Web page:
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How to Manage Pests

UC Pest Management Guidelines

Floriculture and Ornamental Nurseries

Cattleya (Cattleya spp.)

Disease Control Outlines

(Reviewed 3/09, updated 3/09)

In this Guideline:

Disease (causal agent) Symptoms Survival of pathogen and effect of environment Comments on control
Bacterial soft rot
(Erwinia chrysanthemi)
Soft, watery rot of leaves; often foul smelling. Starts as small water‑soaked area. Infection is through wounds. Often kills cattleya plants. In soil and decaying plant debris. Bacteria spread in water. Favored by warm, moist conditions. Avoid overhead watering, wounding plants, and provide horizontal air movement and good aeration. Observe strict sanitation. Disinfect knives between cuts.
Black rot and seedling
(Pythium ultimum, Phytophthora cactorum)
Starts as small, water‑soaked leaf spots and root rot. Decay may progress rapidly. Affected tissues turn black and are sometimes soft. Soilborne fungi. Spores spread in water. Favored by warm moist conditions (above 65°F). Drench plants with mefenoxam. Steam or chemically treat growing media and used pots. Remove badly infected plants. More info: Pythium Root Rot, Phytophthora Root and Crown Rots *
Botrytis flower brown speck or rot
(Botrytis cinerea)
Tiny, light‑brown spots on blossoms may enlarge to rot entire flower. Woolly gray fungal spores develop on flowers if kept moist. On plant debris. Spores airborne. Favored by cool, moist conditions. Eliminate old flowers. Eliminate plant debris, both inside and outside growing area. Avoid getting flowers wet. Treat with fenhexamid.
Gloeosporium leaf spot
(Gloeosporium spp.)
Prominent, sunken, reddish brown spots with definite margins. Spots may coalesce and kill entire leaf. Spots start as minute, dark areas, often at leaf tips. In infected plants. Spores spread in water. Favored by moist conditions and unfavorable growing conditions. Provide better growing conditions. Avoid wetting foliage. Remove infected tissues.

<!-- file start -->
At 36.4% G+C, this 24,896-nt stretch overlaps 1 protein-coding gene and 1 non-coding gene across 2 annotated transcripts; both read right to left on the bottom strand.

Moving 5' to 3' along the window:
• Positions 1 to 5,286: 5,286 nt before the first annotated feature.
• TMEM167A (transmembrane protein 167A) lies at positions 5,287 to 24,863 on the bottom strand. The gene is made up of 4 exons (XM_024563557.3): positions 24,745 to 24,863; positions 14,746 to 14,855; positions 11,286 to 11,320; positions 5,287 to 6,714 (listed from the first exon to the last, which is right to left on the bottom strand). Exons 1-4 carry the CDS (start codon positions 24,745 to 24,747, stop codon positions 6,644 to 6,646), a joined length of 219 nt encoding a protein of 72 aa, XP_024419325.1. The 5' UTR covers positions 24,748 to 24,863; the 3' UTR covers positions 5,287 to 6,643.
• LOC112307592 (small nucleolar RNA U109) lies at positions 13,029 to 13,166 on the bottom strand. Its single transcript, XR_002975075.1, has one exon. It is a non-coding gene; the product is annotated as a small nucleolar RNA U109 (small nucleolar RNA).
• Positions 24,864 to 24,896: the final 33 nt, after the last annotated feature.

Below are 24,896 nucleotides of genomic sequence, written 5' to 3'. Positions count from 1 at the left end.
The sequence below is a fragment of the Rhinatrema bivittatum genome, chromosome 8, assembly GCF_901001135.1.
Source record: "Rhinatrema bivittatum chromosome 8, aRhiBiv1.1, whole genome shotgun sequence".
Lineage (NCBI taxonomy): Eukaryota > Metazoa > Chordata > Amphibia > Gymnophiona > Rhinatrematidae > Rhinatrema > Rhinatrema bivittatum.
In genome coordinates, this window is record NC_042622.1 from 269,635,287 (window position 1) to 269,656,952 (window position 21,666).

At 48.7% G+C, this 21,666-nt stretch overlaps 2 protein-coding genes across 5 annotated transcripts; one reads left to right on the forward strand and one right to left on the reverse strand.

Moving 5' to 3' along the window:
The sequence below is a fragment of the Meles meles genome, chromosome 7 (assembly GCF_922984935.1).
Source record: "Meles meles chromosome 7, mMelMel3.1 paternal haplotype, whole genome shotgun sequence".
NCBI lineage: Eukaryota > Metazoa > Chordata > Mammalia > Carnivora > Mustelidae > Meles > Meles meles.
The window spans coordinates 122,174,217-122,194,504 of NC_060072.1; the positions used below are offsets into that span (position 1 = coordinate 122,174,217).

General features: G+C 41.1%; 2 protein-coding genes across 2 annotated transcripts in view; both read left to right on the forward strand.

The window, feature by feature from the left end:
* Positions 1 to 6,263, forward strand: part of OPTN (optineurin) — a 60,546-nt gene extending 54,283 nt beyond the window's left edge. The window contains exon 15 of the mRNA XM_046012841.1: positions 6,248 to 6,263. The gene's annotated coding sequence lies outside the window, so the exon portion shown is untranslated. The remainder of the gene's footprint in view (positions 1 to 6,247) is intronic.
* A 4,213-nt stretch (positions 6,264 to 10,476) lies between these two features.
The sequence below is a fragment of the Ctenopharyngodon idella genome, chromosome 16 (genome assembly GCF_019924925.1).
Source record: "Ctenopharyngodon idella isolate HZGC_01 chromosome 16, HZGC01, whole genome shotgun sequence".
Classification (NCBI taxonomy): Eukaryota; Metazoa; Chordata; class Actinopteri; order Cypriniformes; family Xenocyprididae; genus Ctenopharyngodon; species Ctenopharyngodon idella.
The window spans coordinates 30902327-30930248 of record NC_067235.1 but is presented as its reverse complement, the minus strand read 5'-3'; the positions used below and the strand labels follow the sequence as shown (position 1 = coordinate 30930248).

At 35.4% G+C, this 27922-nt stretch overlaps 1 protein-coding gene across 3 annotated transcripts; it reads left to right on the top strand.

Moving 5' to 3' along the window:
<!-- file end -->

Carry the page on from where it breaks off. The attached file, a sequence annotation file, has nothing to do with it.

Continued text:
(Sphenospira sp.)
Pustules of powdery, yellow or orange spores on undersides of leaves. In infected plants. Spores airborne. Moisture needed for only short period. Not too common. Avoid wetting leaves. Destroy infected leaves. more info *
Virus or viruslike disease Symptoms Natural spread and host range Comments on control
Blossom necrotic streak
(a strain of Cymbidium mosaic virus)
Blossoms open without evidence of brown spots or streaks, which become visible after about 1 week or longer. Long, yellowish, irregular streaks may develop on leaves. Can be spread on cutting tools. Use clean cutting tools. Destroy infected plants.
Leaf necrosis
(Cymbidium mosaic virus)
Irregular, elongated streaks of dead tissue on undersurface of older leaves. Some leaves may be killed or various patterns of sunken, black tissue may develop. Infected plants may show no symptoms. Spread by pruning tools. Cattleya and its hybrids, Cymbidium, Epidendrum, Zygopetalum, Angraceum, Laelia, Oncidium, Spathoglottis.  
Mild flower break
(Odontoglossum ringspot virus)
Flowers less variegated than above and without distortion. Leaves show only mild, hard‑to‑detect mosaic symptoms. Spots and streaks of increased pigment intensity. Unknown, but can be transmitted by juice inoculations. Cattleya and its hybrids, Cymbidium, Odontoglossum, Phalaenopsis. Isolate or destroy infected plants. Disinfect tools between cuts with a quaternary ammonium disinfectant.
Severe flower break Variegation of flower color. May also distort sepals and petals. Leaves mottled with streaks of light and dark green tissue. Dark green areas somewhat raised, producing ridges and bumps. Spread by green peach aphid. Cattleya and its hybrids, Cymbidium. Same control for all viruses.
Symmetrical flower break A symmetrical variegation in which pigment occurs along sepal margins and over most of petals, except in middle areas that have little or no pigment. Leaves may develop an inconspicuous mosaic mottle. Unknown, but can be transmitted by juice inoculations. Cattleya.  
Cattleya orchids are also susceptible to gray mold * (Botrytis cinerea).
* For additional information, see section on Key Diseases.



[UC Peer Reviewed]

UC IPM Pest Management Guidelines: Floriculture and Ornamental Nurseries
UC ANR Publication 3392
S. T. Koike, UC Cooperative Extension Monterey County
C. A. Wilen, UC IPM Program, UC Cooperative Extension San Diego County
Acknowledgment for contributions to Diseases:
R. D. Raabe, (emeritus) Environmental Science, Policy, and Management (ESPM), UC Berkeley
A. H. McCain, (emeritus) Environmental Science, Policy, and Management (ESPM), UC Berkeley
M. E. Grebus, Plant Pathology, UC Riverside

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